- If you use Scala, then use sbt.
- Otherwise, if you absolutely cannot stand XML files and/or need to customize your build heavily, then use Gradle.
- Otherwise, use Maven.
- On your current project, keep your existing language unless that language is absolutely, really not working out for you.
- If you need to switch languages or are on a new project:
- Use Scala if you need functional programming.
- Use Kotlin if you really need a “more modern Java”.
- Otherwise, use the latest Java LTS version you, your team, and your application can take.
- Popularity trend: MySQL is #1, Postgres #2, and MongoDB is #3. MySQL and MongoDB surged over the last three months in job ad mentions, with MySQL leading Postgres now 2:1 and MongoDB reaching 70% of Postgres’ numbers.
- On your current project, keep your existing database unless that database is absolutely, irrevocably, really not working out for you.
- If you need to switch databases or are on a new project:
- If you know that you’ll need the NoSQL features and/or scalability, and you can’t get this with MySQL, then use MongoDB.
- Otherwise, use MySQL.
- Popularity trend: Spring Boot dominates and still grows in all categories except for Google searches. Despite a long decline, Jakarta EE leads Quarkus in all categories but questions at Stack Overflow, where Quarkus just hit its all-time high. Quarkus is now #3 in job ad mentions, Micronaut is the new #4.
- On your current project, keep your existing back-end framework unless that framework is absolutely, really not working out for you.
- If you need to switch back-end frameworks or are on a new project:
- Use Quarkus if you need the smallest possible, fastest-starting Java application now.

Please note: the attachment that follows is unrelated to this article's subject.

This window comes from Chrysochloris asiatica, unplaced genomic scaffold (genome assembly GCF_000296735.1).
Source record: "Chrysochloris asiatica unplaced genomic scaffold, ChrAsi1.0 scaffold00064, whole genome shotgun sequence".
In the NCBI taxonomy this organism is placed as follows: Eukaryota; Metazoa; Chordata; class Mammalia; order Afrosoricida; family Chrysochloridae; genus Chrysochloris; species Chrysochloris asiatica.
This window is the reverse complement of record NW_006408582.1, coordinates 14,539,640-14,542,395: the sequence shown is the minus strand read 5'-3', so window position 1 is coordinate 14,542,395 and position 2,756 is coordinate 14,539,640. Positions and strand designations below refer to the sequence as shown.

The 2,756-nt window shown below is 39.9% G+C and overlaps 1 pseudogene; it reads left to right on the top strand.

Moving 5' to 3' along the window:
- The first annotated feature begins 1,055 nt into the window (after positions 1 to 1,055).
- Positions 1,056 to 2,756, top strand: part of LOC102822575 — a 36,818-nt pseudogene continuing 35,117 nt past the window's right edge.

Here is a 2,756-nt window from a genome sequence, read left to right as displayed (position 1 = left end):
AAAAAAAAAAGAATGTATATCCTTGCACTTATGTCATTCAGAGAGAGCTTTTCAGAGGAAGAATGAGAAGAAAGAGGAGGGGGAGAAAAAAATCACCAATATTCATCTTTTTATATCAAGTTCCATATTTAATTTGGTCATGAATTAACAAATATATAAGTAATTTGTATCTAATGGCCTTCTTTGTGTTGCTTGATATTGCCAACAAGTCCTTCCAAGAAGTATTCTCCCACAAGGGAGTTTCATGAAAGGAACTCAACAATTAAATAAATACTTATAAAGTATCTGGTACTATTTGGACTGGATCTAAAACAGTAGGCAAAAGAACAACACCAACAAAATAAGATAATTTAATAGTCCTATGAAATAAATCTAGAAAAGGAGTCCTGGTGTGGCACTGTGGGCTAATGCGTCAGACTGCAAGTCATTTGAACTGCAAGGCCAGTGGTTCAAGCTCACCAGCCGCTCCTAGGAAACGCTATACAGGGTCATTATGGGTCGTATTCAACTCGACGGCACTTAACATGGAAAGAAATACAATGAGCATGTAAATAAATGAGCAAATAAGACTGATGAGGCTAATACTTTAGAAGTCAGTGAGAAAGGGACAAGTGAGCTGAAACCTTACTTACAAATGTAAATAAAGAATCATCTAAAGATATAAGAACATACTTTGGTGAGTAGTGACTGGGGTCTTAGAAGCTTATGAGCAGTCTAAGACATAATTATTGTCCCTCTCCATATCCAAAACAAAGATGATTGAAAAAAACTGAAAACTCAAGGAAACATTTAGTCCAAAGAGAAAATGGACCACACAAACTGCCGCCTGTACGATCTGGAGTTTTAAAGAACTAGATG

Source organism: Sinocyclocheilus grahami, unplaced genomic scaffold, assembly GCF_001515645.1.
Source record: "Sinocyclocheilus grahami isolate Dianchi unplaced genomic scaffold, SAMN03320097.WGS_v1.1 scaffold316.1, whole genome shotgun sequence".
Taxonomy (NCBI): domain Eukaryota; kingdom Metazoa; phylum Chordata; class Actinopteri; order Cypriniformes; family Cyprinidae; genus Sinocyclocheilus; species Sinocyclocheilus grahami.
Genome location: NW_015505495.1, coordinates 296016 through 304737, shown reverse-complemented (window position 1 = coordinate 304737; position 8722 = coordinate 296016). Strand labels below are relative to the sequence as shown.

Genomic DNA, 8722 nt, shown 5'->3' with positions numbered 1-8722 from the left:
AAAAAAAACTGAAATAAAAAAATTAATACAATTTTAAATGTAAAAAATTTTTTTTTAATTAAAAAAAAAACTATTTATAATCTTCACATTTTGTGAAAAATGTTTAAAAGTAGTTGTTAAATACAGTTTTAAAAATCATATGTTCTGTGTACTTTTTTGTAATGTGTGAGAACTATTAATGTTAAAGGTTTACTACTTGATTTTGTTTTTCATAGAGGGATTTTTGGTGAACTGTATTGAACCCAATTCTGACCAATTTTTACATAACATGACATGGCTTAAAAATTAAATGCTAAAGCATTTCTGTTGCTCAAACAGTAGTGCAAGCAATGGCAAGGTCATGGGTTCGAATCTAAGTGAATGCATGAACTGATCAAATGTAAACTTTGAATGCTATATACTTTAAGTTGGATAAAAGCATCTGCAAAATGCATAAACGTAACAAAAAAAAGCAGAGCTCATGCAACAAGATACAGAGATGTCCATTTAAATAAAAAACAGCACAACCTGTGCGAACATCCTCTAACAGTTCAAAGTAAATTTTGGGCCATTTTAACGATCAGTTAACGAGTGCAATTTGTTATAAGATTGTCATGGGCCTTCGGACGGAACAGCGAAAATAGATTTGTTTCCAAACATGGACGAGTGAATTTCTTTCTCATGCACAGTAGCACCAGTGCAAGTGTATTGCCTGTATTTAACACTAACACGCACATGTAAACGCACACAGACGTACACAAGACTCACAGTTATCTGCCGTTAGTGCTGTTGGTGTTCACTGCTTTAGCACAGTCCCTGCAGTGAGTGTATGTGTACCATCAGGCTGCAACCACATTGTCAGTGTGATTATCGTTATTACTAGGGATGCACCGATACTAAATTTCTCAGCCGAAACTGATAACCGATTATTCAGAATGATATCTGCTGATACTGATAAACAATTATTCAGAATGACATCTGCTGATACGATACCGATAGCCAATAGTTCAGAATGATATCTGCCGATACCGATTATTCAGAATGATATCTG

- Otherwise, use Spring Boot.
- Popularity trend: React is #1, Angular #2, and Vue #3. React leads Angular 1.4:1 in job ad mentions and pulls away from Angular in developer popularity. Vue holds steady in all categories at about half of Angular’s level but catches up in job ad mentions and (more slowly) in students at Udemy.
- If you already use React, Angular, or Vue in your project, then keep using them. Otherwise, evaluate a migration. In many (most?) cases, such migration doesn’t make business sense.
- If you start a new project or migrate, then start with React first, Angular otherwise, and finally Vue.
Mobile App Frameworks
- Popularity trend: React Native has 50% more apps on iOS but only leads Flutter in job ad mentions 1.5:1 after a steep decline in the last five months. Among developers, Flutter leads React Native 2:1 and pulls away (except for Google searches, where both slightly lost). Xamarin and JavaFX have generally declined for years.
- Don’t build two separate applications with Apple’s and Google’s first-party frameworks. Use a cross-platform framework instead.
- If you already use Flutter or React Native in your project, then keep using them. Otherwise, evaluate migration. In many (most?) cases, such a migration doesn’t make business sense.
- If you start a new project or migrate and have used React before, then start with React Native first and use Flutter otherwise.
- If you start a new project or migrate and have not used React, then begin with Flutter first and use React Native otherwise.